About ClassicPress being business-focused

After much discussion about what it means to be business-focused, I was still not completely feeling it. After all, a blog might be one person’s hobby and another person’s bread-and-butter. So, I’ve been continuing to think on it. I think business-focused (to me) means that it allows me to get down to business – that is, it allows me to get right to the things that are important to running my site (whatever its goal) without a lot of hoops to jump through to get there. Here’s a few of the things that allow me to get right down to business with ClassicPress.

  1. I don’t have to mess around with an unproven, unwanted, unfriendly paradigm shift in content creation. When I want to write, I can jump in and just write.

  2. I don’t have to change much about my longstanding workflow, which gives me increased productivity. ClassicPress is everything that I’ve known and loved about WordPress, meaning the learning curve was essentially nil.

  3. I’m not having to scrap advances in accessibility, or scrambling to figure out workarounds for problems that shouldn’t exist.

  4. When I have a question, I don’t have to wonder if it will be removed, censored, questioned, or dismissed.

  5. I don’t have extraneous code bloating my page source for the purpose of incorrectly structuring content with HTML comment tags.

  6. I don’t have to wonder if some slick (looking) block will open my site to security issues because the developer didn’t have a solid understanding of what they were doing.

I’m sure there are other things, but, I wanted to jot these down while it’s fresh in mind. While there may be differing opinions about what it means for ClassicPress to be business-focused, to me, it boils down simply to the idea that it lets me get down to business (whatever that might be) and enjoy the same tools/productivity I’ve enjoyed through many years of working with WordPress. ClassicPress lets you get right down to business and hit the ground running. And that’s exactly what I need.

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I have NO qualms with “business focused” - BUT, I DO think that the phrase might be changed to something like “Business (and FUN) focused”… whattya’all think?

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Just in case some clarity is needed, I don’t have any issue with ClassicPress being called business-focused other than the fact that others have mentioned that it sounds exclusive to business and not inclusive to others.

Regarding @Dick_Metcalf’s suggestion, I’d not include parenthetic text in this context. I think it reads better as “ClassicPress – the CMS that gets down to business” …to not make it feel business-only. However, I’m not necessarily suggesting a text change…just trying to communicate how I’m personally interpreting the terminology (which is simply that ClassicPress isn’t going to get in my way,) when someone inevitably follows up with in conversation with, “What do you mean by ‘business-focused’?

I’d actually kind of forgotten about this, but, yesterday I did a 20-minute ClassicPress-related spot on the WP Plugins AtoZ podcast and it got me thinking about it again.

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I have to admit that the phrase Business-focused CMS really has put me off of ClassicPress. I have several personal websites and none of them are a business. I would venture to say that the vast majority of WordPress sites are mom-and-pop blogs. While I have no statistical facts to back that up is just my own user experience. In fact I don’t think I’ve ever gotten anything from a WordPress back business.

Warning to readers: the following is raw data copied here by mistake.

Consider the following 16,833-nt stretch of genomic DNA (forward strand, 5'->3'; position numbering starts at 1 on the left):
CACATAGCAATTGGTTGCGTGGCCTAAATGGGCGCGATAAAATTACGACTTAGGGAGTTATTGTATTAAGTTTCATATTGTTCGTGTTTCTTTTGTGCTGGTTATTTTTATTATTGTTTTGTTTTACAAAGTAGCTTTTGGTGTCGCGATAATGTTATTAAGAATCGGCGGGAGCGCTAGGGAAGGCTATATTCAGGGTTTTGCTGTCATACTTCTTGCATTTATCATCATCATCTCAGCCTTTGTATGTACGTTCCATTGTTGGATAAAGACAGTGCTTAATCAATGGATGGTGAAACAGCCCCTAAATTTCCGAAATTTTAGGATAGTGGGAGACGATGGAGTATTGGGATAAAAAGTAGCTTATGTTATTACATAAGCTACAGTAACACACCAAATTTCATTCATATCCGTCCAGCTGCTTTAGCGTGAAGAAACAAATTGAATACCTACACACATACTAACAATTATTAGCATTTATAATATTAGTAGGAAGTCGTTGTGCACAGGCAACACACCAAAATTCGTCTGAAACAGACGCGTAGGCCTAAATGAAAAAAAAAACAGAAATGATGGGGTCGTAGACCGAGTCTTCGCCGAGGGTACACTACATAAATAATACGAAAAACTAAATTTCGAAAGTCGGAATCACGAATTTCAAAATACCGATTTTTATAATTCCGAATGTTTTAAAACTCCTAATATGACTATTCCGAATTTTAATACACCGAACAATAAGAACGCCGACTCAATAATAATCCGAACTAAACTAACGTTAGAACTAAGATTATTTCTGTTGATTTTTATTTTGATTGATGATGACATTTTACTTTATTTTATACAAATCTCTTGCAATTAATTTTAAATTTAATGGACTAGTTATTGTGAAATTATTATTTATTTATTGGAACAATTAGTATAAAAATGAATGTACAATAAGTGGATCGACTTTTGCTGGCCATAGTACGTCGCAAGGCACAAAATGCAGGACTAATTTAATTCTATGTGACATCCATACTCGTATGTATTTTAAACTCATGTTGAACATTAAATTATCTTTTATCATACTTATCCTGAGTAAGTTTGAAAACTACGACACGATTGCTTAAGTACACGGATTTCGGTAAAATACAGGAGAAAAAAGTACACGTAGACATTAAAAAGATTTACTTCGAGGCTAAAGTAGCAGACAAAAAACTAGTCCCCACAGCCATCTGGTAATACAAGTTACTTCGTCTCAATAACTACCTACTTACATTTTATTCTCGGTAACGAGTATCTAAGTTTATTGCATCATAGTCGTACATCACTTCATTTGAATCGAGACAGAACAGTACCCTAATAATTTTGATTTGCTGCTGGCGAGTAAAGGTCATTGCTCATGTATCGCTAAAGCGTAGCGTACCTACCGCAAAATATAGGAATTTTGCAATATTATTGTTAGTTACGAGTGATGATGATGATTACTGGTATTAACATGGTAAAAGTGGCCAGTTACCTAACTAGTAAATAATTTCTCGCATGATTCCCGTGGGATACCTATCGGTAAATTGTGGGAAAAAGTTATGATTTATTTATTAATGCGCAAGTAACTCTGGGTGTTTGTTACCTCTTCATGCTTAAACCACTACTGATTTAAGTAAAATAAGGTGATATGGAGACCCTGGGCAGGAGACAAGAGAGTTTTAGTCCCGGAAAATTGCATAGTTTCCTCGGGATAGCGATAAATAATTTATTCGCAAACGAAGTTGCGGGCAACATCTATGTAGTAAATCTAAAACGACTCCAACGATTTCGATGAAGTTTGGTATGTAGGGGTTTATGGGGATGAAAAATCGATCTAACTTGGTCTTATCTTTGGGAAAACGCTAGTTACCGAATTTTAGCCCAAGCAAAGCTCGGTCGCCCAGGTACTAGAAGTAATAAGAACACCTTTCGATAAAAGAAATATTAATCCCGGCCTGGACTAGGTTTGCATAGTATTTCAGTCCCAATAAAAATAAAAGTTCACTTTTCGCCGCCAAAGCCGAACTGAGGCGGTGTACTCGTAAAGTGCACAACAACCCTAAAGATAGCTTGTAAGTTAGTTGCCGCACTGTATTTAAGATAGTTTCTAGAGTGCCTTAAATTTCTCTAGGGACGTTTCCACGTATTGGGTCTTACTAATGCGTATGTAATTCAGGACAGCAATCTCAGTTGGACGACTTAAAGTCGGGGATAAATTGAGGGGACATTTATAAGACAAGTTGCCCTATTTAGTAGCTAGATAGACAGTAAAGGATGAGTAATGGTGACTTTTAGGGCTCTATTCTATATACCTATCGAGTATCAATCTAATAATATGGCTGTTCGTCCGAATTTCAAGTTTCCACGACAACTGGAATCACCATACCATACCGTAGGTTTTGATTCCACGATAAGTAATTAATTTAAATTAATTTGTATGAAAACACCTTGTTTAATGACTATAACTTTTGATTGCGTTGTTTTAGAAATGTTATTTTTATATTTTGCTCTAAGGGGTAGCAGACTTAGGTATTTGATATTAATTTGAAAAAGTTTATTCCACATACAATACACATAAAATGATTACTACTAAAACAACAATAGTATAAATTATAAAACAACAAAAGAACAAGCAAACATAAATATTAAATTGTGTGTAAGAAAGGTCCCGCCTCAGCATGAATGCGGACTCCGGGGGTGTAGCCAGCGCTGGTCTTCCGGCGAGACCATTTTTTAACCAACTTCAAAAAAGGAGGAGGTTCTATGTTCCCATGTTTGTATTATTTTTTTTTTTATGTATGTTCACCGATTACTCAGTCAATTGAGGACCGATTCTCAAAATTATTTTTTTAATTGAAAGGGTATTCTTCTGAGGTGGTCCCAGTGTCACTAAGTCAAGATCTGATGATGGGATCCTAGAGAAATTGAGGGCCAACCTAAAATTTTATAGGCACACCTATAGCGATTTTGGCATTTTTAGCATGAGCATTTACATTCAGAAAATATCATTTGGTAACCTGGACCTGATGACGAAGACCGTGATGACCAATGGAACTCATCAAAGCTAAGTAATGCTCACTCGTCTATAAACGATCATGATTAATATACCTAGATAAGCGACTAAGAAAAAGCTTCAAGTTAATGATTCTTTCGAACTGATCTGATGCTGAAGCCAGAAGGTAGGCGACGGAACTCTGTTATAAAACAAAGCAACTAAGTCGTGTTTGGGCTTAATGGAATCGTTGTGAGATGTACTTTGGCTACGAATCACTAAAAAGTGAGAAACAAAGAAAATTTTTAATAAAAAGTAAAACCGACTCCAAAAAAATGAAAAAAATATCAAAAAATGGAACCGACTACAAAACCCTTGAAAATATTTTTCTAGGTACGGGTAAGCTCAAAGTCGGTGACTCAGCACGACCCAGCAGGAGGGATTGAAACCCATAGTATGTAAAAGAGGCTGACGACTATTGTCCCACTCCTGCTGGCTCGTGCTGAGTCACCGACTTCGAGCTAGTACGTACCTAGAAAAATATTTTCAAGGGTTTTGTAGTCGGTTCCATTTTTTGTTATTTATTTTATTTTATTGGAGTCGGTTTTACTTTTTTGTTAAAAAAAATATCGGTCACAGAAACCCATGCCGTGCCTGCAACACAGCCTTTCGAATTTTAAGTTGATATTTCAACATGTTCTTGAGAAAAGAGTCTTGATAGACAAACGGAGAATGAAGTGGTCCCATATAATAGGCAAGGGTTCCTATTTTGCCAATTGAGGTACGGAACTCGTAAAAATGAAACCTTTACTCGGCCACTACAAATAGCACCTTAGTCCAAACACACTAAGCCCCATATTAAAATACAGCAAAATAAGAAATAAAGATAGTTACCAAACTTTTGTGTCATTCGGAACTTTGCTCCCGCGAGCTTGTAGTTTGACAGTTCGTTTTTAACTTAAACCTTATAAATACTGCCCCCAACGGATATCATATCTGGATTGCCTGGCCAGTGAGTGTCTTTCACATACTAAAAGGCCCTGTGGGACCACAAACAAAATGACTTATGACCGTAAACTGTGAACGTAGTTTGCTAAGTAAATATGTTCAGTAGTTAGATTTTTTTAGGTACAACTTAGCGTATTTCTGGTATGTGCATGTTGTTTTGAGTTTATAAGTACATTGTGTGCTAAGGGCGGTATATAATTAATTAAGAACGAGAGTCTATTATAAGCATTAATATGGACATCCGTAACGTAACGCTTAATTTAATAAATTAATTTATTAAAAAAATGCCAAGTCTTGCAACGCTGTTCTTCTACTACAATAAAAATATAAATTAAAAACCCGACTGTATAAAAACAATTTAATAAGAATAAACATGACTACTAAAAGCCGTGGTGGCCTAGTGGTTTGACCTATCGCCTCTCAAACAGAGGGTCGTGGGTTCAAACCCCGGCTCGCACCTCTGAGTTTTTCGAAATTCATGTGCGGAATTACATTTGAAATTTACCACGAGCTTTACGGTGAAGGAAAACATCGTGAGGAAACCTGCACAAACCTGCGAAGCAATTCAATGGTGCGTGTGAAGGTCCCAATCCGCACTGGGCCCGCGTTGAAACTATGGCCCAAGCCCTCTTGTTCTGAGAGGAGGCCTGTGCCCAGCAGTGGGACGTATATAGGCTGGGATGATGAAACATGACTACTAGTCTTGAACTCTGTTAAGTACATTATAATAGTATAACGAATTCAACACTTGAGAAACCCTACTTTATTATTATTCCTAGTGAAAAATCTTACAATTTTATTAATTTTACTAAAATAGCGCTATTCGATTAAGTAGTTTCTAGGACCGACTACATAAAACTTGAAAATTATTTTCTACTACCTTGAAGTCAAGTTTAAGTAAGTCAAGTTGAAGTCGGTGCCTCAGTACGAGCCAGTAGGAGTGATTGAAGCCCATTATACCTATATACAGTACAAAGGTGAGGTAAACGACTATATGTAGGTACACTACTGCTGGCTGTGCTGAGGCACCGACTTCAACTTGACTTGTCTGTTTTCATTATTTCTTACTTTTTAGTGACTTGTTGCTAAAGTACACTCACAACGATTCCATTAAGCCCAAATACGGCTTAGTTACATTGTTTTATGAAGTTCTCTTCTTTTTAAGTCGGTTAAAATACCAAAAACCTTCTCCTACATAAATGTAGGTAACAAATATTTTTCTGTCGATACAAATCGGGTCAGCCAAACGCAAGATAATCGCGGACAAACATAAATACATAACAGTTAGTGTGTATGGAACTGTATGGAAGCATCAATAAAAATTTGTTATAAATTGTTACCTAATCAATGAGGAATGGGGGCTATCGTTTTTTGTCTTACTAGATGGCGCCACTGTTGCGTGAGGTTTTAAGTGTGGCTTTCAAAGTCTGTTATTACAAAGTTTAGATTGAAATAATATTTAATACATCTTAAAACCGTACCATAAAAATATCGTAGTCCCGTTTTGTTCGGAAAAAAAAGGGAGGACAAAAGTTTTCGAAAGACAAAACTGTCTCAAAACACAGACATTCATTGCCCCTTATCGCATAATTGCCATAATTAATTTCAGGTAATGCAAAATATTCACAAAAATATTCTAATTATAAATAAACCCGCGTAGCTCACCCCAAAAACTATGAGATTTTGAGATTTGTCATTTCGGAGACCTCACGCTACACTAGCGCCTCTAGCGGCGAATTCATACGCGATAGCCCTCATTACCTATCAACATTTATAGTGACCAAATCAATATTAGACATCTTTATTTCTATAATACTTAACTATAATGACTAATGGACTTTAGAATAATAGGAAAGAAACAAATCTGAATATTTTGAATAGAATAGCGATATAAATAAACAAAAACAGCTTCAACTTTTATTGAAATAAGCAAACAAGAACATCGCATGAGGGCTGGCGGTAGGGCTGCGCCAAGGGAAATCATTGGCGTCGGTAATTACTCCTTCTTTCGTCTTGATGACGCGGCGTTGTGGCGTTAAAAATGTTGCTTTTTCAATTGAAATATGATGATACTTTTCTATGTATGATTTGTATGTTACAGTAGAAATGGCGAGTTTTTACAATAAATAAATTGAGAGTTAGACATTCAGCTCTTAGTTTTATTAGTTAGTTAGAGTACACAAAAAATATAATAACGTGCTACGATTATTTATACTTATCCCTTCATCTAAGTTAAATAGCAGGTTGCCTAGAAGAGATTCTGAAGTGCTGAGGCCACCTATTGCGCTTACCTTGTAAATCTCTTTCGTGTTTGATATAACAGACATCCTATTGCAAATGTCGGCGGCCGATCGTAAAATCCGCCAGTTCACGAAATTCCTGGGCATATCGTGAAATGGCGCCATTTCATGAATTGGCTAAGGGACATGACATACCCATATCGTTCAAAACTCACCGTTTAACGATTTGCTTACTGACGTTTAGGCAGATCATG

I tried Gutenberg don’t care for it, never use it.

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First off- welcome. I would like to see it focused a bit more on the “worry-free” aspects

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I think the “business-focused” tag is not all that inviting to regular WordPress users.

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I think the “business-focused” tag is not all that inviting to regular WordPress users.

I’d tend to agree about “business-focused” not being that inviting, and a friend who develops a few sites thought that ClassicPress wasn’t for him because of this.

Most of the sites I run are for small community groups rather than businesses, however most of my clients have been happy to trust my judgement on this and support my switching to ClassicPress, and, crucially, the fact that editing content won’t require them (eventually) to use the dysfunctional Gutenberg editor.

Also, switching to CP isn’t an irrevocable decision. I’ve switched a test site back to WP, and then back to CP again with no problems.

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I don’t think 1700 is too bad at this stage. A live graph updated weekly would be great.

But I agree that “business-focussed” could be putting people off. ClassicPress should be considered by everyone considering WordPress(.org) for a new project, and the message perhaps needs to reflect that more.

Personally I’m contributing 20 live sites and 24 localhost installs to the current total, and I’m hoping to increase that number soon.

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I must say I’m a little concerned when I read so many comments about people being put off using CP because of that “business focussed” tagline.

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Re tommy’s point and the number of installs. I would not be worried particularly I have a two of my own sites on CP and no problems so far regarding plugins. I have around 100 client sites, almost all on WP4.9 with classic editor, and that is probably where they will stay until problems arise or it is time for a website makeover. So most likely all will be on CP before the end of 2020.
Re the “business focused” tagline, it does nothing for me. I understand what is meant, (hopefully) having read all the posts both here and on slack.
Listing what it is and what it is not and picking one of the items “business focused” does not create a tag line that will attract new people wanting to create a website nor get someone to change an existing site from WP or any other platform.